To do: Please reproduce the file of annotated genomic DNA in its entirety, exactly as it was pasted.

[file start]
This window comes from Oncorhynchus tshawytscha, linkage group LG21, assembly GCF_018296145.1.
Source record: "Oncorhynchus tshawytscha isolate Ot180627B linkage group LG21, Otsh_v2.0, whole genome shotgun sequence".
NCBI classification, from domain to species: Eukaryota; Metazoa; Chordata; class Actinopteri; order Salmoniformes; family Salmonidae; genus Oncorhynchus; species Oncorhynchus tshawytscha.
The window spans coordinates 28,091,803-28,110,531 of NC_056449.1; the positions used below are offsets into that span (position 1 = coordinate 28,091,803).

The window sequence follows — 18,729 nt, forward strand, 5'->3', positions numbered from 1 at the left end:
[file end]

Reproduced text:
This window comes from Oncorhynchus tshawytscha, linkage group LG21, assembly GCF_018296145.1.
Source record: "Oncorhynchus tshawytscha isolate Ot180627B linkage group LG21, Otsh_v2.0, whole genome shotgun sequence".
NCBI classification, from domain to species: Eukaryota; Metazoa; Chordata; class Actinopteri; order Salmoniformes; family Salmonidae; genus Oncorhynchus; species Oncorhynchus tshawytscha.
The window spans coordinates 28,091,803-28,110,531 of NC_056449.1; the positions used below are offsets into that span (position 1 = coordinate 28,091,803).

The window sequence follows — 18,729 nt, forward strand, 5'->3', positions numbered from 1 at the left end: